Feilding Herald : February 23rd 2012
NEW Toyota Yaris 1.3L 5 Door Manual 0% INTEREST FROM $140 PER WEEK Only for the month of February Finance based on RRP $23,790, 20% deposit over a 36 month term, $356.50 establishment fee. Normal Toyota Financial Services terms and lending conditions apply. 0% Interest applies only to 1.3L 5 Door Manual Yaris TRC Toyota Aorangi Street, Feilding. Tel: 06 323 4117 www.trc.toyota.co.nz Russell Cameron 027 601 4410 • Paul Early 021 110 2409 Nobody knows your Toyota like we do 4386016AA Phone: 06 323-5839 Fax: 06 323-9479 Email: firstname.lastname@example.org Advertising: email@example.com Thursday, February 23, 2012 KOPANE SCHOOL looking towards a brighter future Page 5 US AMBASSADOR meets local youth Page 4 Oak may survive as acorns By LAURA WALTERS Leaf it alone: Delphine Parker centre and Sanson Community Committee are outraged that a 90-year-old oak tree, with historic value, could be cut down by the section's new owners. Photo: LAURA WALTERS ' The owners are entitled to fell the tree because it was not protected. ' arborist Fraser Robinson Sanson residents are up in arms at the prospect of losing one of the village's historic landmarks -- a 90-year-old oak tree. The tree was said to have grown from an acorn that was brought back from the Black Forest in Germany after World War I. The tree's history, though not officially recorded, had been passed down through generations. But the section the tree was on had recently changed hands and the new owners planned to cut down the old oak. Sanson Community Com- mittee secretary Delphine parker said she was ''outraged'' by the owners' attitude. Mrs Parker said it would be a shame to lose a tree with such strong historical significance. ''It's an icon.'' Mrs Parker, and the Com- munity Committee had looked into putting a protection on the tree, however, the process could take months and be very costly, by which time the tree could have been cut down anyway. ''We have really gotta fight for it,'' she said. The business that had been operating from the section with the oak tree had given the com- mittee a ''gentlemen's agree- ment'' that the tree would not be cut down while they were there. However, since the land had changed hands the agreement was now void. Twenty Sanson residents had rallied to protect the tree and many more people in the com- munity wanted to see the tree stay, Mrs Parker said. The oak tree is located on the corner of Dundas Road and Burke Street on the section which Shed Boss leases A Maori blessing was put on the tree about 10 years ago and it was a well-known feature within the town. Mrs Parker and the Sanson Community Committee said they hoped the tree could be saved, but knew it was unlikely. ''We've done our best.'' The owners of the section did not want to be named and refused to comment. Manawatu District Council parks and reserves manager Albert James said in a situation where parties disagreed about protecting a tree someone was going to end up losing out. ''It's a very 'emotional issue' tree,'' Mr James said. In order to protect a tree, it needed to be inspected and then go through the district planning process. There were different methods of protecting trees, or registering them as notable trees around the country. Currently more than 850 records represent some 3000 trees in the notable trees regis- ter, which was established in 1978. The aim of the database was to draw attention to heritage, foster the exchange of infor- mation and encourage more tree owners to submit their trees for registration. However, Mr James said it could take about three months to register or protect a tree, and a lot of money, especially if the property owners were unwilling. And in the meantime the tree could have been cut down. ''By the time the legal pro- cedure is finished the tree is gone.'' Mr James said the council tried to accommodate people, even if the tree could not be saved: ''We are happy to take the acorns and grow them on a pub- lic section.'' It was important to remember all of these processes were at a cost to ratepayers. ''But from an environmental point of view it's magnificent . . . it'd be a shame to see it cut down.'' Unfortunately, if you don't have the willingness of the owner you're going to lose, Mr James said. ''No matter what you do, you can't win.'' Local arborist Fraser Robinson, of Robinson Tree Services said he refused to cut down a tree like the oak in Sanson. The qualified arborist said it was a 'personal preference', but he would not fell such a large tree with historical significance. Mr Robinson was asked for a quote to cut down the tree by the property owners but said he would not touch it. ''I'd like to think others [arbor- ists] around feel the same way,'' Mr Robinson said. ''At the end of the day it's a bit of a tricky one. The owners are entitled to fell the tree because it was not protected,'' he said. They were within their rights to cut the tree down.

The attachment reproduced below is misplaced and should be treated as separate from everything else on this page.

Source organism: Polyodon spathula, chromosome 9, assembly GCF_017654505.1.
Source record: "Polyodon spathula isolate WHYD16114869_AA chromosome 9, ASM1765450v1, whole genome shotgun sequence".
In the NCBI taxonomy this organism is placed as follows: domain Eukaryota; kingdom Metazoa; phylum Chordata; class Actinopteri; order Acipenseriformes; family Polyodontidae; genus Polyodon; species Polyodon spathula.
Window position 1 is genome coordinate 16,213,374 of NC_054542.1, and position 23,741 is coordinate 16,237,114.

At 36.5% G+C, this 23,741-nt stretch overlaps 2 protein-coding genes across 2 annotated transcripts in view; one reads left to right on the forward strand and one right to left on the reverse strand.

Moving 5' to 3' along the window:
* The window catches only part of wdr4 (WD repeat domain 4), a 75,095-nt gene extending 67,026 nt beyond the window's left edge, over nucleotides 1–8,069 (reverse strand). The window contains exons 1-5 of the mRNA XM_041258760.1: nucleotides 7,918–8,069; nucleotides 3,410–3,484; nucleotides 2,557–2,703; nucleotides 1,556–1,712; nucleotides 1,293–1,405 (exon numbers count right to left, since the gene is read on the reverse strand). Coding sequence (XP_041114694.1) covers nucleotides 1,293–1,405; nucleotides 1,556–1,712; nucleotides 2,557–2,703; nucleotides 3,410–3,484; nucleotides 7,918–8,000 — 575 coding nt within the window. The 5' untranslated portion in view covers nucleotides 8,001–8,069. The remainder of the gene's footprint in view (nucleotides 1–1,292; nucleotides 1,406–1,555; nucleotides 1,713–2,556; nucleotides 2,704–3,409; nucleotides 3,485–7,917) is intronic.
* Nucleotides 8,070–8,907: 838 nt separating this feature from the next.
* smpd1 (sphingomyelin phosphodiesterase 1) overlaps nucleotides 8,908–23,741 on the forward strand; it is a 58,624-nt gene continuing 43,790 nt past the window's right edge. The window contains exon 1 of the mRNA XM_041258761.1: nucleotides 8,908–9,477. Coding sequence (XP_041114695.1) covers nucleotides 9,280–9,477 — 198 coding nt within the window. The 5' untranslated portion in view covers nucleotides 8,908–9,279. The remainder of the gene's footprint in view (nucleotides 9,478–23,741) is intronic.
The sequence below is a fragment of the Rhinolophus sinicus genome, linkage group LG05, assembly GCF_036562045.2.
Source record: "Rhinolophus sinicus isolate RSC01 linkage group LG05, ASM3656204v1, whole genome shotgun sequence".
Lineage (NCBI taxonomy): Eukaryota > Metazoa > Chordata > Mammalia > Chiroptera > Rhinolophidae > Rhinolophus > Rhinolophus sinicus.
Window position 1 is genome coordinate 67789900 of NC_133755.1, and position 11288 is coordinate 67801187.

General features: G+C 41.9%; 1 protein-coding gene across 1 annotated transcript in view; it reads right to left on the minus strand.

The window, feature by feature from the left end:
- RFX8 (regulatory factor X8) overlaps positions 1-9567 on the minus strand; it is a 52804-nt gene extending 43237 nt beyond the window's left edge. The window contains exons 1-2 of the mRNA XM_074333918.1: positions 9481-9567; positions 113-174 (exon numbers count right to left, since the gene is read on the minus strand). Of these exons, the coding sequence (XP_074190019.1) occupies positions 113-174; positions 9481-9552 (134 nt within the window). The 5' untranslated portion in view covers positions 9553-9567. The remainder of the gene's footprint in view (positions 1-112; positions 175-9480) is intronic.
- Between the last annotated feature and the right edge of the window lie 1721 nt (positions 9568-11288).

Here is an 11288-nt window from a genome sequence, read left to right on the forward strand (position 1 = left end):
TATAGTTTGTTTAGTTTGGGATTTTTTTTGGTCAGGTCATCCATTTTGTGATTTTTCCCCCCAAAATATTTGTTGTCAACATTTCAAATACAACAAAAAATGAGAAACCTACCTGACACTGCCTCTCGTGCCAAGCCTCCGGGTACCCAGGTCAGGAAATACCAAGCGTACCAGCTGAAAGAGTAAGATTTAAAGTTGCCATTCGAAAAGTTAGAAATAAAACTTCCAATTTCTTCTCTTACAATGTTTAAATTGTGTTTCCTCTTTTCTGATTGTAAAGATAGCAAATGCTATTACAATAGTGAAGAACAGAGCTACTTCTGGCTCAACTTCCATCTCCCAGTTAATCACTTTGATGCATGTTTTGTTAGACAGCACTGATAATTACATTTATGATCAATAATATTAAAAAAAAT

February 16th 2012
March 1st 2012